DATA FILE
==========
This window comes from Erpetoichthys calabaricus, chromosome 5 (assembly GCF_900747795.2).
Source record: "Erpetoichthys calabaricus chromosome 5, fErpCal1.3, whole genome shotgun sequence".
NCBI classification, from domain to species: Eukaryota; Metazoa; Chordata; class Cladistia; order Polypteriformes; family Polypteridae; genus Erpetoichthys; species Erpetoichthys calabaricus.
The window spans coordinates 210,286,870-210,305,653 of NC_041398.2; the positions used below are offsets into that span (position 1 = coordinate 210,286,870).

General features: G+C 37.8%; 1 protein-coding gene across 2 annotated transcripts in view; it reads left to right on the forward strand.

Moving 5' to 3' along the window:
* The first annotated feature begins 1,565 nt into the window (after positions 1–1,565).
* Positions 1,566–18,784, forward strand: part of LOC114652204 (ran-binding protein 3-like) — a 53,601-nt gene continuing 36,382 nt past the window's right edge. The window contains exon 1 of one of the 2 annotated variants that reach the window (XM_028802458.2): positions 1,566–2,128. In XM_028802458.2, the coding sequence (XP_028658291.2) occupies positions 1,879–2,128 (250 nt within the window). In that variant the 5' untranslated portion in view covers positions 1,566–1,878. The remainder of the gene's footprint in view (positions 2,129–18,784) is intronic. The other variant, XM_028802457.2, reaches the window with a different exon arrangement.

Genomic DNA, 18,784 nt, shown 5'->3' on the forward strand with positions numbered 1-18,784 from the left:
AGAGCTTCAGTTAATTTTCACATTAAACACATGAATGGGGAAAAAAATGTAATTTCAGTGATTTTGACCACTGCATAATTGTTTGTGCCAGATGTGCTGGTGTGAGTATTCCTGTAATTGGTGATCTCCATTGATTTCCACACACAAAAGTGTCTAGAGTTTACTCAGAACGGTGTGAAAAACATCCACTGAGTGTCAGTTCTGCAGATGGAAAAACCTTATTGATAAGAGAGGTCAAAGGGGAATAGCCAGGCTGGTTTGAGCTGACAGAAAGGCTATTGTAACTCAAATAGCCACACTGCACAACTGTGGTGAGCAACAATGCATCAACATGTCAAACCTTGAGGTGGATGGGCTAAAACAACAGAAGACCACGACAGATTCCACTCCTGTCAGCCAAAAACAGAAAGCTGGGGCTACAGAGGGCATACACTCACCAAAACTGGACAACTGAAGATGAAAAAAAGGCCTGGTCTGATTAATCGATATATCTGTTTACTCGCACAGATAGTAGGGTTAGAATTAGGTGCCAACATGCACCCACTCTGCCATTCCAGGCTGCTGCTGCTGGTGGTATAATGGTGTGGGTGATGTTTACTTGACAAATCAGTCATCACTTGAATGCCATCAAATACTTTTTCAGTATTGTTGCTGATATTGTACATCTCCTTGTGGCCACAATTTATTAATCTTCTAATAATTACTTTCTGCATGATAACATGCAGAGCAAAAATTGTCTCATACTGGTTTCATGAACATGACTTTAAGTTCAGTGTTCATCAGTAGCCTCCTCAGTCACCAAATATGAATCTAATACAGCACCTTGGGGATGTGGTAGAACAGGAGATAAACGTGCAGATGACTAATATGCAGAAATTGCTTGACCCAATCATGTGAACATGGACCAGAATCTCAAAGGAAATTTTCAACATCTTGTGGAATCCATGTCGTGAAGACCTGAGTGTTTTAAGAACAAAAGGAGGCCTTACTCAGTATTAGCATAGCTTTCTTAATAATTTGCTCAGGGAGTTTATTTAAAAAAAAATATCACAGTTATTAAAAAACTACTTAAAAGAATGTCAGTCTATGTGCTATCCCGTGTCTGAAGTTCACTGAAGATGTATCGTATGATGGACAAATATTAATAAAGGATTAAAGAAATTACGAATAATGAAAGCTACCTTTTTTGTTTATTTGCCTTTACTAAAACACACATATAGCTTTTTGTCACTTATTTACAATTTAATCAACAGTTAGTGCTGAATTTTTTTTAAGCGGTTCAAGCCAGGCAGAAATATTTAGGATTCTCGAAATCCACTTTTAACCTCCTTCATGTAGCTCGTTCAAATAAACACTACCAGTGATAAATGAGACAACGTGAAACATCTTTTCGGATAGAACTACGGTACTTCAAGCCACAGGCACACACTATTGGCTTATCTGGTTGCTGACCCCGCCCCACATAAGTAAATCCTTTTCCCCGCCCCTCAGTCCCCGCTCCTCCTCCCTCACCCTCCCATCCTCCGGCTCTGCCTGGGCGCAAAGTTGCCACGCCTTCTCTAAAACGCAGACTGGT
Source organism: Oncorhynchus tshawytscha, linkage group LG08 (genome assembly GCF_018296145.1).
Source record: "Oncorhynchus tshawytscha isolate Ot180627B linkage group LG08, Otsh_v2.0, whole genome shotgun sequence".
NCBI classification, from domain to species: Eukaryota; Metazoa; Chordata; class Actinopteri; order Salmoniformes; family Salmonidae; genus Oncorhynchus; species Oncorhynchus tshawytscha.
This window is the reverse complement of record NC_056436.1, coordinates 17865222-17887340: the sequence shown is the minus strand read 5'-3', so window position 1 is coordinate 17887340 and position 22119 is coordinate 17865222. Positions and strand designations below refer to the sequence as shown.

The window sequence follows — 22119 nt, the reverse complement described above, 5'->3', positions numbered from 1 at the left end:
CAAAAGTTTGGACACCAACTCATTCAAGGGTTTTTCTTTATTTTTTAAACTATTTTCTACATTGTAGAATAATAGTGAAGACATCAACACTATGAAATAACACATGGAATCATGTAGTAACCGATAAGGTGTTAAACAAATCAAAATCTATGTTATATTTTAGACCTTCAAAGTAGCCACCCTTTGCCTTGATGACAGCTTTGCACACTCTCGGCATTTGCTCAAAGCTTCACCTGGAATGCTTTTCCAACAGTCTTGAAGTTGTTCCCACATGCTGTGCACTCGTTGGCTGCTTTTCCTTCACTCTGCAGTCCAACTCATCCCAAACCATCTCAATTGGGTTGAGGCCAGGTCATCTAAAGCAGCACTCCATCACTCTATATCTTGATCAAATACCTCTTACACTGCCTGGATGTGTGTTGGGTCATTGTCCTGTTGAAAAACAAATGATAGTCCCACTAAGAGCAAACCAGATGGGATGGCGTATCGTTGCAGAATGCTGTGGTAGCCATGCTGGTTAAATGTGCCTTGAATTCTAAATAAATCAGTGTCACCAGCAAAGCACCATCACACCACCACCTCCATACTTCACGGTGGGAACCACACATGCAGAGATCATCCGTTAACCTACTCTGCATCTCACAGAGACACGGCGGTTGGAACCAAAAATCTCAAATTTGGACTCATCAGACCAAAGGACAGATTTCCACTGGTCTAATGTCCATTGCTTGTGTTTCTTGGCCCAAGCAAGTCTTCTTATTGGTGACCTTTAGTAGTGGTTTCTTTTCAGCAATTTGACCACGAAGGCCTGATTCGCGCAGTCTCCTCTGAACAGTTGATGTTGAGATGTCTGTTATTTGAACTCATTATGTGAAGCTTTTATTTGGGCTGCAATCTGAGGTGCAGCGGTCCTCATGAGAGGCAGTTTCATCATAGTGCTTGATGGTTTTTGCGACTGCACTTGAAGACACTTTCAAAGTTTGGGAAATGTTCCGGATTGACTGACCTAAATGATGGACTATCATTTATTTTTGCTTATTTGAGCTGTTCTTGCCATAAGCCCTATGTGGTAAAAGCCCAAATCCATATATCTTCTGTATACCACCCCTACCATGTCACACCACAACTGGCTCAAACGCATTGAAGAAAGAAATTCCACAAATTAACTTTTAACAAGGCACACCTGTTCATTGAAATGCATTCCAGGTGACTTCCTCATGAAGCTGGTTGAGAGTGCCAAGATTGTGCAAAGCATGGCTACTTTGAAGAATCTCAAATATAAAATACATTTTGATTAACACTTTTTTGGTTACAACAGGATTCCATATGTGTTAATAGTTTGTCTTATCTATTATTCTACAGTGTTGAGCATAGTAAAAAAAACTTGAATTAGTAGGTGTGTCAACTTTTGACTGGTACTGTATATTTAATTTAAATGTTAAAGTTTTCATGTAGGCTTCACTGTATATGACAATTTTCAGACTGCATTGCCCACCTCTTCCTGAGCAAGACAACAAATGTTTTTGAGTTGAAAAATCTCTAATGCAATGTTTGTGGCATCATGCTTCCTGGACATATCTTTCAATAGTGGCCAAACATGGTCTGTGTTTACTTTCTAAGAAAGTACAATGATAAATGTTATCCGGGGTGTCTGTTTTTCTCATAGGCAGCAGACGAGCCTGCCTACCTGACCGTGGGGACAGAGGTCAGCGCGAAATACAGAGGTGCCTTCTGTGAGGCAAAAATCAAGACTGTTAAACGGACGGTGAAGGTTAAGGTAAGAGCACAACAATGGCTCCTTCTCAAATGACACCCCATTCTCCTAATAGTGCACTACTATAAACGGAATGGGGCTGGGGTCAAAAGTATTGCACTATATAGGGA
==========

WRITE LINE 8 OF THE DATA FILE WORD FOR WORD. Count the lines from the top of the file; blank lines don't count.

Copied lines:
* Positions 1,566–18,784, forward strand: part of LOC114652204 (ran-binding protein 3-like) — a 53,601-nt gene continuing 36,382 nt past the window's right edge. The window contains exon 1 of one of the 2 annotated variants that reach the window (XM_028802458.2): positions 1,566–2,128. In XM_028802458.2, the coding sequence (XP_028658291.2) occupies positions 1,879–2,128 (250 nt within the window). In that variant the 5' untranslated portion in view covers positions 1,566–1,878. The remainder of the gene's footprint in view (positions 2,129–18,784) is intronic. The other variant, XM_028802457.2, reaches the window with a different exon arrangement.